A senior Tory MP has been accused of holding secret talks with loyalist paramilitaries in an effort to buy off the terror gangs.
It is understood senior UDA and UVF men took part in some of the meetings, although it is unclear which factions were represented.
Simon Hoare is chair of an influential Westminster parliamentary committee, the heavily unionist ‘Northern Ireland Affairs Select Committee’.
He insisted his meetings were “private conversations”, and that he is not acting on behalf of the British government.
“I wasn’t there to negotiate or make an offer to loyalists... It was a listening engagement,” he said.
“I wasn’t reporting back to anybody. I was there in a purely personal capacity. I am chairman of a select committee. I have no power. This was a listening engagement.”
The Tory MP said he would also be willing to meet republican armed groups, such as the New IRA and their political representatives, but expressed no plans to do so.
His meetings with loyalist paramilitaries earlier this month were negotiated by loyalist blogger Jamie Bryson and reportedly involved discussions on new Brexit trade checks and “transitioning away from crime”.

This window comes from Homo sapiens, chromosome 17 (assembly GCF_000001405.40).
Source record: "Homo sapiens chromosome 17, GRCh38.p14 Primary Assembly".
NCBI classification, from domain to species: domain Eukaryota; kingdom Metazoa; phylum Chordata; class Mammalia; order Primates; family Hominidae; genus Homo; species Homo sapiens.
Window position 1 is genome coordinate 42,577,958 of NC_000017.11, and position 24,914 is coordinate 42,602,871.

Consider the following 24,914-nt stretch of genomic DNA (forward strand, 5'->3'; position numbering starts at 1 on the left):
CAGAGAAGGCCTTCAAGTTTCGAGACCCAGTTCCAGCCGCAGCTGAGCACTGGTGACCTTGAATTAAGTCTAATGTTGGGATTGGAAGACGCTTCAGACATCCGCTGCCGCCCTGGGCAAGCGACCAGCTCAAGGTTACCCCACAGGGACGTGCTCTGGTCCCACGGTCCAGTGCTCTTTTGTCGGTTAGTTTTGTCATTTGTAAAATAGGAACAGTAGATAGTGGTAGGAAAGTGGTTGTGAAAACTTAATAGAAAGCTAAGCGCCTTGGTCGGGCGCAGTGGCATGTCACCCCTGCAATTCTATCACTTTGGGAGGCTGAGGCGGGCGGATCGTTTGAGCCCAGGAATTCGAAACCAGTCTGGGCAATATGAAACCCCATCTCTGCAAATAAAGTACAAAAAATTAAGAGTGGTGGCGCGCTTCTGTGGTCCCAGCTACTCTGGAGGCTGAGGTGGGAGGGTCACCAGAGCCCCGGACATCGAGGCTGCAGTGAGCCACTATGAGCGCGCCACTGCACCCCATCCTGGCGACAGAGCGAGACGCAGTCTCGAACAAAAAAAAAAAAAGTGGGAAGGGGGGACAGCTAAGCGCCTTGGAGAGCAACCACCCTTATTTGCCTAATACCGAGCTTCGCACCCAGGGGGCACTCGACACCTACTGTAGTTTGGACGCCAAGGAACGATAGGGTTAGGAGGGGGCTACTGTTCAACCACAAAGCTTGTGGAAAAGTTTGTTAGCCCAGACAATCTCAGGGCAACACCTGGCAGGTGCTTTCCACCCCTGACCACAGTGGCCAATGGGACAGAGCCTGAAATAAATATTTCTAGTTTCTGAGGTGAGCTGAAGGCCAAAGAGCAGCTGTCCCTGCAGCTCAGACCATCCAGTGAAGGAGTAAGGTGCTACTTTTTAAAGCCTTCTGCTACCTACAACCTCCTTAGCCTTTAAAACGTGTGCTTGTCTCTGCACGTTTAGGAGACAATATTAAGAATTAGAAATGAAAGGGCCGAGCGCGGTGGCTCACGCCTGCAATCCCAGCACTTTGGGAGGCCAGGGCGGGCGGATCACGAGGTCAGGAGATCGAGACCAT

The Tory MP said: “They were not secret talks, they were private engagements.
“Nobody sent me off with a list of questions. I was there to listen directly to a group of people in Northern Ireland who are so angry and frustrated.
“One can read about it in the media, but I wanted to hear from the horse’s mouth why people are so annoyed and bitter.”
Some of the gang leaders, who are engaged in a vicious, months-long feud over drugs proceeds and territory, were “hard to reach”, Hoare said.
“I hope they will now recognise that there are people in Westminster with whom they fundamentally disagree, who have a different world view to them, but with whom they can have cordial conversations.
“The engagements were robust, honest and respectful. A conversation taking place is always better than a vacuum of silence.
“Might anything come of it? Who knows, but if it increases our understanding of our fellow man, that is something to applaud.”
But the mother of a teenager shot dead by the UDA expressed her “disgust” at the talks.
Marian Walsh’s 17-year-old son Damien was shot dead at his work in Twinbrook in west Belfast in 1993. The PSNI (then RUC) colluded in the killing.
Ms Walsh said: “I am absolutely disgusted, but sadly not surprised, by the behaviour of Simon Hoare. Not one single British MP has ever contacted me to see how they can support my campaign for justice.
“Mr Hoare and the rest of them have just left me, and others like me, to struggle on alone.”
Ms Walsh said she also wished to strongly challenge Bryson’s recent claim that the loyalists were engaged in what he called “counter-terrorism”. She said: “It was just terrorism. They murdered my son – a child who had done nothing wrong.
“So many others lost their lives the same way. There was collusion in my son’s murder and MPs like Mr Hoare would be better spending their time highlighting that and helping us get the truth.”